Matthew Thompson

Clinical Assistant Professor of Music


Matthew Thompson, DMA joined the SMTD faculty in 2011 and was recently described by a former student as “giving one of the most wholesome, nerdy, epic-but-modest unicorn professor experiences you’ll ever find at U-M.” Dr. Thompson is active as both a pianist and a vocal coach. His pioneering pedagogy using video game music has established him as an authority in this interdisciplinary academic field.

A lifelong gamer, Dr. Thompson’s interests in game audio have become a major component of his work. Over 1000 students have taken his groundbreaking Video Game Music class. This class provided the genesis of a 2021 chapter in Teaching the Game co-authored with Karen Cook, Julianne Grasso, Dana Plank, and Ryan Thompson. In 2020, Thompson released the world premiere recording of “For the Piano”, by Halo and Destiny composer, Marty O’Donnell. Thompson has presented multiple times at the North American Conference on Video Game Music (2018): “There’s no question you’ll be popular after performing these in front of your friends!” the pedagogy and performance of piano transcriptions of video game music. Also in 2018, Dr. Thompson chaired and presented for the first ever academic ludomusicology/ sound studies track at GameSoundCon, historically an industry based conference. During the same academic year, Thompson won a grant allowing him to create the first ever collegiate studio of pianists studying video game piano. As part of this experimental year, Thompson invited Video Game Pianist, Dr. Martin Leung, to have a residency at U-M and Thompson joined Leung for Leung’s first public performance of video game piano duets. Dr. Thompson has written proactively commissioned book reviews published in the American Journal of Play and maintains a blog at Thompson is currently writing a book about everything video game piano.

As a pianist, Dr. Thompson has performed with operatic celebrities including Thomas Hampson, Golden Mask winner Vince Yi, and musical theater gurus like Tony Award winner, Gavin Creel. Thompson’s favorite work with singers is behind the scenes as a vocal coach; in this role he’s helped prepare singers for performances both locally and at the major stages of the world, including La Scala, the Met, and the Bolshoi. For the Department of Voice, in addition to his coaching work, he has taught classes on diction, art song, audition techniques, and has been music director for opera workshop performances. Equally comfortable collaborating with instrumentalists, Thompson has performed on the Ann Arbor Symphony Chamber Music Series, the Detroit Chamber Winds and Strings Series, and the Great Lakes Chamber Music Vignette Series. He regularly plays with SMTD faculty including Nancy Ambrose King, Amy Porter, Professor Emeritus Bill Campbell, Professor Emeritus Fritz Kaenzig, and Jeffrey Lyman. He has performed with the Flint Symphony and the Michigan Philharmonic. Thompson is Artistic Director for the Carolyn Mawby Chorale, based in Flint Michigan, which was recently featured in the Netflix original series, Flint Town. Thompson can be heard in numerous live performances online from Thompson’s YouTube channel and the Carolyn Mawby Chorale’s YouTube channel. He can also be heard in a recently released recording with U-M alumnus and oboist, Dr. Alex Hayashi, Japonica, and with David Ammer, trumpet, in La trompette a renouvelé.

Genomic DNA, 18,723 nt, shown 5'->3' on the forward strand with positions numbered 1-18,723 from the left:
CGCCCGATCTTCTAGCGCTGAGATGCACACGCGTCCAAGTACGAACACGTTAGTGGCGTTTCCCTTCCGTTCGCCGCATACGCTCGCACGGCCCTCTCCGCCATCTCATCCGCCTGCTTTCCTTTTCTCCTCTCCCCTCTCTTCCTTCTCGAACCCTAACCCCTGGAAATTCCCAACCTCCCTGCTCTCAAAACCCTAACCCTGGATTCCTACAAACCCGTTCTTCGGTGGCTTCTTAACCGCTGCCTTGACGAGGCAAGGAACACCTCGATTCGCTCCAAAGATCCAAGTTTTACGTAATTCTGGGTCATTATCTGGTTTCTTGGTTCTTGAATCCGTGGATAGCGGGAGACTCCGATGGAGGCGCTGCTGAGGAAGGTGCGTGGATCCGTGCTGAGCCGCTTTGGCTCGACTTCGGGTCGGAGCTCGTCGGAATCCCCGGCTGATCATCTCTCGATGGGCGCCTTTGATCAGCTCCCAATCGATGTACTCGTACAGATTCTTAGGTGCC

Dr. Thompson has been honored multiple times recently by U-M for his interdisciplinary research and teaching. In 2019, U-M created the “Thompson Prize,” an annual award for a non-SMTD student to create a multidisciplinary project under his guidance. The same year, Thompson was bestowed Associate Faculty status by the U-M Center for Japanese Studies for his research in Japanese classical and video game music. In 2020, Thompson became an ArtsEngine Faculty Liaison and was awarded a U-M Multidisciplinary FEAST research team to embark on a multi-year study of Korean Art Song 가곡 (Gagok). The team is collecting scores, translating, recording, and phoneticizing the texts, with the goal of making these songs more accessible for English speakers.

Thompson received masters and doctoral degrees from The University of Michigan in collaborative piano, studying with his long time mentor, Martin Katz. His undergraduate degree, with highest honors and highest distinction, is from The University of North Carolina at Chapel Hill where he completed an honors thesis: The Russian school of piano in America: the pedagogy of Rosina Lhevinne. Thompson’s summer training included prestigious young artist programs Song Fest, the Merola Opera Program, and Wolf Trap Opera. Summers are now typically spent teaching music to students of all levels; most recently, he has been teaching at SMTD’s MPulse Vocal Arts Institute.